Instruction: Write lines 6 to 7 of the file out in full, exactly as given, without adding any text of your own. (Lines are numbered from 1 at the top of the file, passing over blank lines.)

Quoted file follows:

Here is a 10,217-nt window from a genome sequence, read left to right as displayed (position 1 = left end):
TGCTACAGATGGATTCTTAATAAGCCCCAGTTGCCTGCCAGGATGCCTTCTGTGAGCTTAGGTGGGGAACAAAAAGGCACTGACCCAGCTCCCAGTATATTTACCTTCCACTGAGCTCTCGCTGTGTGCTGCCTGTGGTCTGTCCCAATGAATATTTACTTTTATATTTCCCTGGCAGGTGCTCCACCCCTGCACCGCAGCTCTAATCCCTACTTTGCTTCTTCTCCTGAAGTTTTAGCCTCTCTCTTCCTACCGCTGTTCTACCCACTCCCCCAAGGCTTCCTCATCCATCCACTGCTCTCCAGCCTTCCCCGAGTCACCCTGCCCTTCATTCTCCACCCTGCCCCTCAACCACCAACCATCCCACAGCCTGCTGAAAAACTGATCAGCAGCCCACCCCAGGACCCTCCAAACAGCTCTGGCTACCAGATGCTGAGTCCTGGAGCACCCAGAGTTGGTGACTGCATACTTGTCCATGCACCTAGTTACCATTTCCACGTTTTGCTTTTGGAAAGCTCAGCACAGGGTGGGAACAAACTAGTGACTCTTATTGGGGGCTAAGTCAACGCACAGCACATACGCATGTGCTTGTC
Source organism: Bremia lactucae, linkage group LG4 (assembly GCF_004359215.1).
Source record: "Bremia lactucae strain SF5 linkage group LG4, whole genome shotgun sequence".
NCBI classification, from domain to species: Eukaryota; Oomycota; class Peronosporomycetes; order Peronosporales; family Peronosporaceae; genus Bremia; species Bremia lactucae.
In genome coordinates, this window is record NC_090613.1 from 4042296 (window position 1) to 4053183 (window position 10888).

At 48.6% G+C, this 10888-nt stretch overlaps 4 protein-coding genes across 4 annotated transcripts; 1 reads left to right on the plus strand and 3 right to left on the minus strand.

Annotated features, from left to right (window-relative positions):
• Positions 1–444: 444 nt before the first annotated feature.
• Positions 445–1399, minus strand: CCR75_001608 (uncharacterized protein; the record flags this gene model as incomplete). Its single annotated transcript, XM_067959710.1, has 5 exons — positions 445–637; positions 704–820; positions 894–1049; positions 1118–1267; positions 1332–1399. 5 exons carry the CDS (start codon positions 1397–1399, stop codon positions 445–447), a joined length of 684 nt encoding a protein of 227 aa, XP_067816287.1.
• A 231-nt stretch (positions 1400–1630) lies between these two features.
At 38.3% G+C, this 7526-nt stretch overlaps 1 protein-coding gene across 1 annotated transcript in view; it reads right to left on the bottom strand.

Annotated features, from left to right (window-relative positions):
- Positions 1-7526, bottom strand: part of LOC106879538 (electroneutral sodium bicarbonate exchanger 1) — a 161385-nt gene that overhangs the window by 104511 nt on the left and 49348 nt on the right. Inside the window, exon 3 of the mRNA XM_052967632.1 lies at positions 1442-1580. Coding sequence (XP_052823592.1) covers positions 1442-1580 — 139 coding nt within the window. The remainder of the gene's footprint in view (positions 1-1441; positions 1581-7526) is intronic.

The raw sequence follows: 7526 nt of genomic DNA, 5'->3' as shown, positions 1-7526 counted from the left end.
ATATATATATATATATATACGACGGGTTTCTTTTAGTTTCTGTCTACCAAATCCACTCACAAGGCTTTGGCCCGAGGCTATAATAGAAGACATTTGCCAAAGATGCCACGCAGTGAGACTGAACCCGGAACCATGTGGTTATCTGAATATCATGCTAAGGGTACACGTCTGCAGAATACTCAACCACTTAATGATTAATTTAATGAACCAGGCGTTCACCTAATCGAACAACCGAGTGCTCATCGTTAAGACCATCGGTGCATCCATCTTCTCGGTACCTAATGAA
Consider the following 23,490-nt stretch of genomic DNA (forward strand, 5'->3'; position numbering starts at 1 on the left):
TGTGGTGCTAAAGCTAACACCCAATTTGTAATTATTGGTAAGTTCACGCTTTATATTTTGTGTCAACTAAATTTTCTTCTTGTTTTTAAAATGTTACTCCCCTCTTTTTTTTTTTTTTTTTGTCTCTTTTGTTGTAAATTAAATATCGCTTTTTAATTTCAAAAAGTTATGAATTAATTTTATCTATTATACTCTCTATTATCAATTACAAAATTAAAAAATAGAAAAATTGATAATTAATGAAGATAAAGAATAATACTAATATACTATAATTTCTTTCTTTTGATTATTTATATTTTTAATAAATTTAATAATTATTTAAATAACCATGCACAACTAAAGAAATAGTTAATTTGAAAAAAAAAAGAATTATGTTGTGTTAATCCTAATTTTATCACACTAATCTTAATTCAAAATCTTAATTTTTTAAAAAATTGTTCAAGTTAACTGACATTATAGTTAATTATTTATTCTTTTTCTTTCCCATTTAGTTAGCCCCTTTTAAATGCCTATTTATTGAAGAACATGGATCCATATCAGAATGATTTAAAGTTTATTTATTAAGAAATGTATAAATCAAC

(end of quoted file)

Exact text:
In genome coordinates, this window is record NC_090613.1 from 4042296 (window position 1) to 4053183 (window position 10888).

At 48.6% G+C, this 10888-nt stretch overlaps 4 protein-coding genes across 4 annotated transcripts; 1 reads left to right on the plus strand and 3 right to left on the minus strand.